There are no presentations currently scheduled for this time period.

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4:30 – 4:50pm Session Presentations – Student Information and Abstracts

4:30-4:50pm
There are no presentations currently scheduled for this time period.

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5:00 – 5:20pm Session Presentations – Student Information and Abstracts

5:00-5:50pm / Virtual Room A – Moderator: Dr. Kris Jorgenson

Presenter:
Daniel Carrillo
Faculty Mentor:
Dr. Kris Jorgenson (Math)
Title: 
Geometric Vanishes
Poster/Presentation:
Pre-recorded video presentation with live follow-up – Undergraduate
Abstract:
There is a simple geometric vanish that can be shown to elementary-level students, which consists of 13 parallel lines lying vertically on a piece of paper. By cutting this paper diagonally and moving the diagonal pieces inward, we get 12 lines instead. This “magical” illusion gives the sense that we made one of the 13 lines vanish, and implies that 13 lines equal 12 lines based on the demonstration. In a similar fashion, there exists geometric shapes of specific lengths, that are triangular or rectangular in shape, that create a larger geometric figure. By moving these “puzzle pieces,” we create a figure similar to the original figure, but then notice that one or more small square pieces of the original figure’s area have “vanished.” The question now is, how are these sorts of vanishes possible? This question can be answered using mathematics. With the help of some concepts of linear algebra and vectors, we can explain why it is that we have a missing area from a new figure that is different from the original figure by just moving around those same pieces. This type of manipulation of geometry has been referred to as a “geometric vanish.” In mathematics, the principle behind this type of geometric manipulation is called the “Principle of Concealed Distribution.” I wish to present a few geometric vanishes, and answer the question: “What conditions must exist in a geometric vanish for the amount of disappearing area to be a whole number?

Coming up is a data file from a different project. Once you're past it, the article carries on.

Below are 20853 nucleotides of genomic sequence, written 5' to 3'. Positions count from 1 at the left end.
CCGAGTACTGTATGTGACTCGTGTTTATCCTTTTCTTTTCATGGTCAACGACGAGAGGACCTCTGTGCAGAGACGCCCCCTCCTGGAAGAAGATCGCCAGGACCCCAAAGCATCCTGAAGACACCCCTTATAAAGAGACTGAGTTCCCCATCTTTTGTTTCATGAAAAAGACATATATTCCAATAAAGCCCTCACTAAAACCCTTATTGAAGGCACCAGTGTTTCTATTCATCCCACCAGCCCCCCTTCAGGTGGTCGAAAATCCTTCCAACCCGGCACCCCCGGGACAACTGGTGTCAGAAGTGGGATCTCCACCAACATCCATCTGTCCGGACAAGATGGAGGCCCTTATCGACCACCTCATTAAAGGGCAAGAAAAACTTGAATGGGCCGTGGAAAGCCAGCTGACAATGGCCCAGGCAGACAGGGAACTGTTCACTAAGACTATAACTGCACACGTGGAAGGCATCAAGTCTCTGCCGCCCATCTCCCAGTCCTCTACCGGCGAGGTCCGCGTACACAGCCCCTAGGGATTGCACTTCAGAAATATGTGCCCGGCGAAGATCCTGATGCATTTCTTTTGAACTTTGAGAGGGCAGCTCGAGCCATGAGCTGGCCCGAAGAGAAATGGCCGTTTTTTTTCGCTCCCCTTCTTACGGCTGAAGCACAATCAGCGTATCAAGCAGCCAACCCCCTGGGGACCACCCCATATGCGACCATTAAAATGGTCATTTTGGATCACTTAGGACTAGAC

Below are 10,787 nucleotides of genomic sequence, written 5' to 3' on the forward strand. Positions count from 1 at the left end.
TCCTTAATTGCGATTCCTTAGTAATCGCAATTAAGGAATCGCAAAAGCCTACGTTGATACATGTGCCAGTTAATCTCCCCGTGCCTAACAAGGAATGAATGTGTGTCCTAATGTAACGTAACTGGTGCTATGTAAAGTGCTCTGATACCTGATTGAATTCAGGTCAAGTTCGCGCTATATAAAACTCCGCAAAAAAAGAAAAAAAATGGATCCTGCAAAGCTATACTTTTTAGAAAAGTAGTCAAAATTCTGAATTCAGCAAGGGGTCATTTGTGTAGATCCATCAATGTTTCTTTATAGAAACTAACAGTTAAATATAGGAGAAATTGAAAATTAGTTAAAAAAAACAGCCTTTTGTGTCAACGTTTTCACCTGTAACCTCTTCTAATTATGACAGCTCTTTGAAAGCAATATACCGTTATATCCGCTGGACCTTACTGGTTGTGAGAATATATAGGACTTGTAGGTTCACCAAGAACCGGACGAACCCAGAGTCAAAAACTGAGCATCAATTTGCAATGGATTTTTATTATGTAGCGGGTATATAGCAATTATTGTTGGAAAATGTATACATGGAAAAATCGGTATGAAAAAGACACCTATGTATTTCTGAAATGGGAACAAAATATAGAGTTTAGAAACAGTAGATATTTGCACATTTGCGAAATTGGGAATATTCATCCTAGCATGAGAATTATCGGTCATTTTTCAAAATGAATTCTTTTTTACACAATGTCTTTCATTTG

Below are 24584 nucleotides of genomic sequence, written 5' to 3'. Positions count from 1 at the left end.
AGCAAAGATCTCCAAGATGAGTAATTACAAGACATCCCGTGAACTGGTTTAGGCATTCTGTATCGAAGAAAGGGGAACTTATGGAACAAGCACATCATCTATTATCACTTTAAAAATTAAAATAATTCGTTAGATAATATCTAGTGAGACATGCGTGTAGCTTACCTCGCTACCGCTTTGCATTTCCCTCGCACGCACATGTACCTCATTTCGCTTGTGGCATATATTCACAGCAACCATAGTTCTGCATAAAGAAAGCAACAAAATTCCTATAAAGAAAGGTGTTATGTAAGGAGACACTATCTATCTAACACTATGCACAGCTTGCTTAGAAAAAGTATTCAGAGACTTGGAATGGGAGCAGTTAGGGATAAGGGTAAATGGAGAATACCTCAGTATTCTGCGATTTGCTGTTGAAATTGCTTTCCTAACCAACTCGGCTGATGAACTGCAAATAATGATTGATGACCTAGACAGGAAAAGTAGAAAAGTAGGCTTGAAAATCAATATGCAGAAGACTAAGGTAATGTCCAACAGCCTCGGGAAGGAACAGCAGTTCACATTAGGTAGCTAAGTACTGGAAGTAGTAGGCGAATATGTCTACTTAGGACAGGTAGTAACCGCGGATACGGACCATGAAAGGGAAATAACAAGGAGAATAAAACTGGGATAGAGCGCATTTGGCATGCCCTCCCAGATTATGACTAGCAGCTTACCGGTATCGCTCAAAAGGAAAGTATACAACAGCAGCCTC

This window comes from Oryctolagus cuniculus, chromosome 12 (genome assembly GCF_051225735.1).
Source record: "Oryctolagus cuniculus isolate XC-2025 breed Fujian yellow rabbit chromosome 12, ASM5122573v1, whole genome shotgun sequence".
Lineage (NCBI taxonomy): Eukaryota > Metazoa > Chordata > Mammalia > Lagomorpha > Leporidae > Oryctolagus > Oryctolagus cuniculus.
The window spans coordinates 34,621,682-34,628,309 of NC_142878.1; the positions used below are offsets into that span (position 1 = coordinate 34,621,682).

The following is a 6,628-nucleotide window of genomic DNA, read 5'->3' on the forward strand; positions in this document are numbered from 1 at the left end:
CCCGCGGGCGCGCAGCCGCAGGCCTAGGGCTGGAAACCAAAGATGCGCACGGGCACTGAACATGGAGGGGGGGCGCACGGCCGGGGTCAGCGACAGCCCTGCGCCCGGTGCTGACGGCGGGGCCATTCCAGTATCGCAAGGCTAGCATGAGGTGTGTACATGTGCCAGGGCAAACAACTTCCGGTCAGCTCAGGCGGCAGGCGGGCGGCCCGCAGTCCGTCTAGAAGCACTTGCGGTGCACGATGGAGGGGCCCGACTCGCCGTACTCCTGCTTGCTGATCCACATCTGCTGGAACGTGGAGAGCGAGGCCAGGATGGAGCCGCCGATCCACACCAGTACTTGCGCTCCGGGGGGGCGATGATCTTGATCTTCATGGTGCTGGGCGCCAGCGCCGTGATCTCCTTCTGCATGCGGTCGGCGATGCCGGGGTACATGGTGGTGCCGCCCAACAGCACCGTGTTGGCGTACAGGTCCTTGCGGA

PRESENTER VIDEO SESSION RECORDING

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5:30 – 5:50pm Session Presentations – Student Information and Abstracts

5:30-5:50pm
There are no presentations currently scheduled for this time period.